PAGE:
Supporters of the conclusions drawn in the British report point out that in the case of a coronal mass ejection, governments would at least have a specific and highly reliable period of warning—11 to 12 hours of time for preparation—whereas slow moving hurricanes and typhoons, and fast-moving tornadoes can sometimes change course. Earthquakes, on the other hand, generally arrive with almost no warning. In California, for example, the state hopes to have technology in place soon which will give Pacific Coast residents perhaps as much as 15-to-20 seconds of warning prior to an earthquake, enough time, it is hoped, to find a safe place within a home, apartment or office building. Similar warning systems—using advanced and highly reliable computer data—could accurately predict the arrival of an earthquake-induced tsunami, enabling thousands of coastal and low-lying residents to quickly move toward higher ground.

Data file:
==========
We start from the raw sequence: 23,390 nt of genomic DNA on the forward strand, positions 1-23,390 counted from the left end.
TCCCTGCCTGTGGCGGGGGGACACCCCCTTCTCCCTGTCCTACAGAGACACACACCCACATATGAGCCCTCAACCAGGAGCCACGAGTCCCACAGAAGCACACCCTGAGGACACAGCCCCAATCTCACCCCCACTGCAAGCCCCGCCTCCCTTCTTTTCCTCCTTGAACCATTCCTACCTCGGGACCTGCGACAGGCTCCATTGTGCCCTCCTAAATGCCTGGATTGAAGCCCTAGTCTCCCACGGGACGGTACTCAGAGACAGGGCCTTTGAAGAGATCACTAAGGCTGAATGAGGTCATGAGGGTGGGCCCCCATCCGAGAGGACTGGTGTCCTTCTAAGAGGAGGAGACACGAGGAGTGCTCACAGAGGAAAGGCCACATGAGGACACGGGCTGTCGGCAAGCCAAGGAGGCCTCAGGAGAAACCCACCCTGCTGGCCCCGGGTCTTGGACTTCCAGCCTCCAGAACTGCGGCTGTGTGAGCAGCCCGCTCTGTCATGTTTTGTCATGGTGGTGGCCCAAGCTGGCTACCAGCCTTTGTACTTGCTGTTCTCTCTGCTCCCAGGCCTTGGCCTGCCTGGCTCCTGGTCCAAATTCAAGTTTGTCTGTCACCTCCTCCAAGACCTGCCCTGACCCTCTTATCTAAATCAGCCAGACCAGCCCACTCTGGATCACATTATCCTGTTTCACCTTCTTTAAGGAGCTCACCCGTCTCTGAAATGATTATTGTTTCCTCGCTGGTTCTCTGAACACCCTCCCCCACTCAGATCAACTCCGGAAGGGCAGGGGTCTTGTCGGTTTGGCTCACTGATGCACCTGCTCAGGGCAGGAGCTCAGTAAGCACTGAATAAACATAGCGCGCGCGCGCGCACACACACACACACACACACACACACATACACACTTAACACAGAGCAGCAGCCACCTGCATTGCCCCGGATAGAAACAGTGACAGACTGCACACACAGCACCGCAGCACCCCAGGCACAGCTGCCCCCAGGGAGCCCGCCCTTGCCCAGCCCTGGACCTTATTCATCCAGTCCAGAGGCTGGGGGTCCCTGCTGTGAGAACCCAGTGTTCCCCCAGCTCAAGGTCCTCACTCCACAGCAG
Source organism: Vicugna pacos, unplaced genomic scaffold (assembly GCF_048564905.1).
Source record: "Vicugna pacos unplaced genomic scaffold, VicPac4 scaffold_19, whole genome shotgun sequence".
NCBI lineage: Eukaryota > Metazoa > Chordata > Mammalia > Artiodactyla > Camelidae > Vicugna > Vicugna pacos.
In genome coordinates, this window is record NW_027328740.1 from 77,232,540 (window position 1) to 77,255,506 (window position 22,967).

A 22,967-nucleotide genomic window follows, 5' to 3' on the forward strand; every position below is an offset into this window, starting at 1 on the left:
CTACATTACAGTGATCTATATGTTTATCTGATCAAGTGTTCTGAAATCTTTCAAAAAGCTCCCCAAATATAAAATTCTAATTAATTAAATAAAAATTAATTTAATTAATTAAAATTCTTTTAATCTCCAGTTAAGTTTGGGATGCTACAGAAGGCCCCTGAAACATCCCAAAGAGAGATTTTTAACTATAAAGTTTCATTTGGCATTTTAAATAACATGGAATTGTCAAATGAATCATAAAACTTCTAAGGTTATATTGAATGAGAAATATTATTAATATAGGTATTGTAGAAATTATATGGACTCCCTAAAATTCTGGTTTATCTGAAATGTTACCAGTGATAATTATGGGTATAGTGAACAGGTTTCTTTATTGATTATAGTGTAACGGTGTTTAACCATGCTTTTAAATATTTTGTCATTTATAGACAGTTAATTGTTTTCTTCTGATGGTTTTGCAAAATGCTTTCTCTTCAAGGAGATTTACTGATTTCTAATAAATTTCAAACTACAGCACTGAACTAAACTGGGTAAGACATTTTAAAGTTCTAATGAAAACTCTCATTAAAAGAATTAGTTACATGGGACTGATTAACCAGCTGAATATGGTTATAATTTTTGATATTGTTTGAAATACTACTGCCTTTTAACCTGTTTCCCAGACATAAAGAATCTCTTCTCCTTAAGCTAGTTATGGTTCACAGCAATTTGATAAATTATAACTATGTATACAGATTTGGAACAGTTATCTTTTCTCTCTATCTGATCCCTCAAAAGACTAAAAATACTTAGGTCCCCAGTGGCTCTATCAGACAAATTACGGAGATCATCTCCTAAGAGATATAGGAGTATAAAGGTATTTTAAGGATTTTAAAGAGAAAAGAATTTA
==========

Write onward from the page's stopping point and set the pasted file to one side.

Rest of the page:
Still, there are skeptics who suggest that the implications of the British government’s report are greatly overstated. The chances of such a solar event are much lower than the relative chances of someone living along Gulf Coast and East Coast areas of the U.S., in the Caribbean basin, or along the eastern areas of the Philippines being impacted by a hurricane or typhoon. Likewise, a recent ten-year increase in tornado activity in the central United States makes it far more likely that someone living in Missouri or Tennessee will be affected directly by a tornado than by a mass coronal ejection.